The opinion of the court was delivered by: CHARLES P. SIFTON
This is a diversity action brought by an insurer for rescission of an insurance contract based on alleged misrepresentation by the insured. Defendant has moved for summary judgment, and plaintiff has opposed this action and filed a cross-motion to amend its complaint to add a new claim for relief. For the reasons set forth below, both motions are granted.
This case involves a disability insurance policy purchased by defendant Thomas Morgan III ("Morgan") from plaintiff Massachusetts Casualty Insurance Company ("Massachusetts Casualty"). The following facts are taken from the initial complaint, from the affidavits of counsel, and from the various Rule 3(g) statements filed in this matter and are essentially undisputed as they bear on these motions.
In April 1988 defendant Morgan tested positive for HIV infection. He was diagnosed with Acquired Immune Deficiency Syndrome ("AIDS") in August 1990 and has been treated with AZT since August 1991.
On May 27, 1988, Morgan applied for individual disability income insurance from Massachusetts Casualty. In the application, Morgan indicated that he had recently been seen by a physician but did not explain the purpose of the visit or disclose the positive test for HIV infection. In July of 1988, Massachusetts Casualty issued the policy.
On October 22, 1992, Morgan's policy lapsed for nonpayment. Massachusetts Casualty required Morgan to file an application for reinstatement, which Morgan returned with payment on December 17, 1992. As part of the application for reinstatement, Morgan signed a declaration that (1) he was in the same status or condition of health as indicated in his original application and (2) since the date of the issuance of the policy he had suffered no injuries, ailments or illnesses and had not been sick from any cause, had not been consulted or been prescribed for or attended by a physician or practitioner for any cause and had not been hospitalized.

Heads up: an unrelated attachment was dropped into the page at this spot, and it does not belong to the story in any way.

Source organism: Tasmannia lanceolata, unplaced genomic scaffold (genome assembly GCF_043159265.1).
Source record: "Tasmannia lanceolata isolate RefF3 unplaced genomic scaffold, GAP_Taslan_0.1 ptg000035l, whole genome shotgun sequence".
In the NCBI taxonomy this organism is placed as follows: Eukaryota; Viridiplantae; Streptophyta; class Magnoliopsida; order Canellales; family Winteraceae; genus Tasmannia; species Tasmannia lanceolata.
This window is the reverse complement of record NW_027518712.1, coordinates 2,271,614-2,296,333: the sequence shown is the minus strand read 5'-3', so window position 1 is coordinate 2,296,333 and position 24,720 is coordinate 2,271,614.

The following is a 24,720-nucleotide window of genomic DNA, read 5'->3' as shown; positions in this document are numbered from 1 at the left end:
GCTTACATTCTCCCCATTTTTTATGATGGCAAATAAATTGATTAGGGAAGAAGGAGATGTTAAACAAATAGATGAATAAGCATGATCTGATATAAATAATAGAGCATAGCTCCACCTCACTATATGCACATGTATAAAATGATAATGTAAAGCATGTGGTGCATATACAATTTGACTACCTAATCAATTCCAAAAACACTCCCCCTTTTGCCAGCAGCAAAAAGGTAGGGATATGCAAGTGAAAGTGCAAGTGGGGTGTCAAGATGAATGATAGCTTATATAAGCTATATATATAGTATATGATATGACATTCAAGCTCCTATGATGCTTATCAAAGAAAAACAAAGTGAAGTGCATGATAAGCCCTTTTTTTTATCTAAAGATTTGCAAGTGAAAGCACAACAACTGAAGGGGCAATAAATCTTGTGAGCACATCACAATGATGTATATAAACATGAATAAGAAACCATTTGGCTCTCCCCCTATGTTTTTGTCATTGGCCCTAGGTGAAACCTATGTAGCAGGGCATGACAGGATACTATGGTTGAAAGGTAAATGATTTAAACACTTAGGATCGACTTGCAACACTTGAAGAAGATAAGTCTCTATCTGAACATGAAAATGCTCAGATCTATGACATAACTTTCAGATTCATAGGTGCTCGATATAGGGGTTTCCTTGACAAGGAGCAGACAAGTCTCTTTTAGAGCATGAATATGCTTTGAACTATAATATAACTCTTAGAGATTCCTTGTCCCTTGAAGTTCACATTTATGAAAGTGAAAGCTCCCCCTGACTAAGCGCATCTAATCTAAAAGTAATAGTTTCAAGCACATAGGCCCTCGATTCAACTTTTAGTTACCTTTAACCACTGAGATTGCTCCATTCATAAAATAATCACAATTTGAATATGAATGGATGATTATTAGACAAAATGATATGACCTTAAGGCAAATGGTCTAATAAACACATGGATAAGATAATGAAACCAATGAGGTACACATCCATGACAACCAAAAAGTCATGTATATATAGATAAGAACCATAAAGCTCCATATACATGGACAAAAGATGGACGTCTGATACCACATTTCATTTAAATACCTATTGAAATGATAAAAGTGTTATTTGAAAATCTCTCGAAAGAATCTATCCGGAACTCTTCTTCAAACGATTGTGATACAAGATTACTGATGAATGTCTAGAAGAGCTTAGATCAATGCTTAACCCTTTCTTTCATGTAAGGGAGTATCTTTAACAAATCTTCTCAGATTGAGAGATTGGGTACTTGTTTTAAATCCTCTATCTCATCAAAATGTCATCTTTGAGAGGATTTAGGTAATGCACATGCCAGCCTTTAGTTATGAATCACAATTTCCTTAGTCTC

Massachusetts Casualty thereafter reinstated the policy.
On July 22, 1994, defendant submitted a claim for benefits under the policy, claiming disability due to AIDS. Morgan claimed that as of July 1994 his illness rendered him unable to continue to work. In the course of evaluating Morgan's claim, Massachusetts Casualty learned about Morgan's August 1990 AIDS diagnosis and subsequent treatment. While its investigation and evaluation were pending, Massachusetts Casualty made an initial payment of $ 3,000 under the policy.
On October 20, 1994, Massachusetts Casualty informed Morgan that it was investigating the possibility that he had made misrepresentations in his reinstatement application and that it was withholding further benefits while it continued its investigation. Shortly thereafter, on October 26, 1994, Morgan, through his attorney, requested a copy of the reinstatement application. Plaintiff did not provide this requested copy until February 10, 1995, in its opposition to the instant motion. On November 15, 1994, Massachusetts Casualty sent a letter to defendant reserving its rights to rescind the contract and returned all premiums paid since the reinstatement date. On December 21, 1994, plaintiff commenced this action to rescind the contract on the ground that the reinstatement was based on false representations by the defendant.
Defendant now moves for summary judgment in his favor, arguing that plaintiff's alleged failure to comply with New York Insurance Law § 3204(e) compels judgment in his favor.
Section 3204(e) provides as follows:
If any policy of life, accident and health insurance delivered or issued for delivery in this state is reinstated or renewed ... and the insured or the beneficiary or assignee of such policy makes written request to the insurer for a copy of the application, if any, for such reinstatement or renewal,... the insurer shall, within fifteen days after the receipt of such request at its home office or any branch office of the insurer, deliver or mail to the person making such request, a copy of such application or notice. If such copy is not delivered or mailed, the insurer shall be precluded from introducing such application or notice as evidence in any action or proceeding based upon or involving such policy or its reinstatement, renewal or change.
It is undisputed that Massachusetts Casualty did not provide the reinstatement application within fifteen days of defendant's request. Massachusetts Casualty, however, contends that this statute does not apply after an insurer has given notice of its intent to investigate a claim. Additionally, the insurer ...